One area of concern is food banks that distribute canned goods to the needy, said Norman Dean, executive director of the Center for Y2K and Society, a Washington-based nonprofit formed six months ago with grants from a dozen foundations.
'Many food banks are dependent on donations,' said Dean. 'Will concern over Y2K cause people to keep food on shelves rather than donate canned goods during annual food drives in the fall?'
Dean's group suggests that organizations hold their collection drives earlier in the fall so that they still have time to pursue other sources if necessary.
The group has established a grant program so that community organizations can apply for funding to assess a particular situation, learning lessons that might be of value to other communities.
The center will award a first round of $10,000 to $25,000 grants this month and plans to accept more applications for July. Smaller nonprofit organizations in rural and inner-city areas usually do not have the resources of larger and medium-sized groups to begin to anticipate possible Y2K problems, said Margaret Anderson, the center's policy director.
One proposal the center is considering would evaluate some of the smaller health clinics in Washington, D.C., to determine what Y2K-related problems could hurt them. 'What happens if Medicaid in the District of Columbia is not available or paid reliably?' asked Anderson. 'What if there is more pressure from stockpiling of pharmaceuticals, what happens to the donation programs?'
Anderson said there is particular worry over the Medicaid program, which provides insurance coverage for many poor children and disabled people and is distributed with less federal government oversight than the better-known Medicare program.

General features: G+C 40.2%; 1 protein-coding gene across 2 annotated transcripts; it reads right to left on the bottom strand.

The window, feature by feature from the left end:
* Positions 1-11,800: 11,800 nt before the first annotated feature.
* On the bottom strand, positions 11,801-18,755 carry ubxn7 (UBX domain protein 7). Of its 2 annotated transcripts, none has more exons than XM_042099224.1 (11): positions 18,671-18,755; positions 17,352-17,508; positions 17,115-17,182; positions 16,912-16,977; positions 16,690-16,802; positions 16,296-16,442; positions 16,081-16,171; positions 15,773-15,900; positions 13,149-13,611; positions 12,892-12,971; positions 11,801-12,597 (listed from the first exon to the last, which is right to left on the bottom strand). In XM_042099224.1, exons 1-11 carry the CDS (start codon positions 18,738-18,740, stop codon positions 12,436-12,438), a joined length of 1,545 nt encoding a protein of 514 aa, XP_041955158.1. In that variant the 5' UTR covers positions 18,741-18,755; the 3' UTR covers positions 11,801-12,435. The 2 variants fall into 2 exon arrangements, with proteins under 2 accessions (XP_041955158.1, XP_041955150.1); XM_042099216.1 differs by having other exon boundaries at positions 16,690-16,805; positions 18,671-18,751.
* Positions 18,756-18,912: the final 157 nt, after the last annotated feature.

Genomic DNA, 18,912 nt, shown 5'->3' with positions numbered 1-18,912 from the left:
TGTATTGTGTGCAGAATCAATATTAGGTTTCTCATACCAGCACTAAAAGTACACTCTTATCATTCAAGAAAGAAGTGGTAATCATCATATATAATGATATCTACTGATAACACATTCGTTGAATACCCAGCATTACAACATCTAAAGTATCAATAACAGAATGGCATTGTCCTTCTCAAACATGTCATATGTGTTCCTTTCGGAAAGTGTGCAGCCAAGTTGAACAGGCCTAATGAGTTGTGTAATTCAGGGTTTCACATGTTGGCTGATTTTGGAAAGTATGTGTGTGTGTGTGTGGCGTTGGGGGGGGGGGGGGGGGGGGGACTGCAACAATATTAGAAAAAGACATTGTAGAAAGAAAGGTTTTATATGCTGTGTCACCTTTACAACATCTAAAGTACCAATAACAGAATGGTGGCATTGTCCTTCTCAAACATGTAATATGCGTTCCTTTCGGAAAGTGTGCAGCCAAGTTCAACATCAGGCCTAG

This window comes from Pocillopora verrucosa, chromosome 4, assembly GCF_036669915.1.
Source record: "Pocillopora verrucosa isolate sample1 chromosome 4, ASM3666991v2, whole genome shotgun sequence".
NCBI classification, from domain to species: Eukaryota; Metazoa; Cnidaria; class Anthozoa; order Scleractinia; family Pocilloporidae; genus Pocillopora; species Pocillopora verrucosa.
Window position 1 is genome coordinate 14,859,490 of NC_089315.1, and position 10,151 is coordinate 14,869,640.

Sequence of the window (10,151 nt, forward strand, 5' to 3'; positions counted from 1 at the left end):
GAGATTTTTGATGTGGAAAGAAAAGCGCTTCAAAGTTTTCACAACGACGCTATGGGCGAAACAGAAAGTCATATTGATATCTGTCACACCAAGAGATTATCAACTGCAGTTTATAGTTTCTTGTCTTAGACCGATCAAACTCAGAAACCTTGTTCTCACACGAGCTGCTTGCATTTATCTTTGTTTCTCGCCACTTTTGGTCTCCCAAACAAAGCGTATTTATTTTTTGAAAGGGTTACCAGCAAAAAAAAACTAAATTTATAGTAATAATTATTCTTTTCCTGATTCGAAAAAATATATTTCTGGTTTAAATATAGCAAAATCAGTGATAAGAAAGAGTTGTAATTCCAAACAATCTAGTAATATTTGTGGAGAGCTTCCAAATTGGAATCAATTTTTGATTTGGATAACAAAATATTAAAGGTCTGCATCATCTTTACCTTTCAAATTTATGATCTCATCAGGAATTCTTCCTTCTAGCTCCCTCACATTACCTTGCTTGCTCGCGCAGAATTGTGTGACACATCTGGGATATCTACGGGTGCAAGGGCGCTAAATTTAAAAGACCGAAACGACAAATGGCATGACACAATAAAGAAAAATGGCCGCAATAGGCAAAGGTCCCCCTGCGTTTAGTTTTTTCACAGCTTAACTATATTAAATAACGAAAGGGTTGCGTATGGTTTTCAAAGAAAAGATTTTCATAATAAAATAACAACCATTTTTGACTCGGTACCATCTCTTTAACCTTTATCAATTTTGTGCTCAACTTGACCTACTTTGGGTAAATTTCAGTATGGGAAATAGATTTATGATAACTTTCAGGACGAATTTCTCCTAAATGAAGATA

Because Medicaid is typically disbursed by the states, and sometimes by local governments, there is less certainty that payments will be easily doled out in the early part of next year. If states have computer problems with their Medicaid systems, this could not only affect individual patients, but also nursing homes and other institutions that rely heavily on the money.
The center is working on a report card to help organizations like nursing homes evaluate their contingency plans to see if they are compatible with other groups. The report card, which could be used by either local governments or community groups, will include about 10 questions to help assess how ready a community is to effectively deal with problems if computer systems fail next year, including health care, infrastructure and public safety.
The report card will be available on the center's web site, www.y2kcenter.org, and will also be distributed by the group through various nonprofits and events, said Anderson.
Contacts: Margaret Anderson, director of policy, Center for Y2K and Society, Washington, D.C., 202-775-3267. Norman Dean, executive director, Center for Y2K and Society, Washington, D.C., 202-775-3182.
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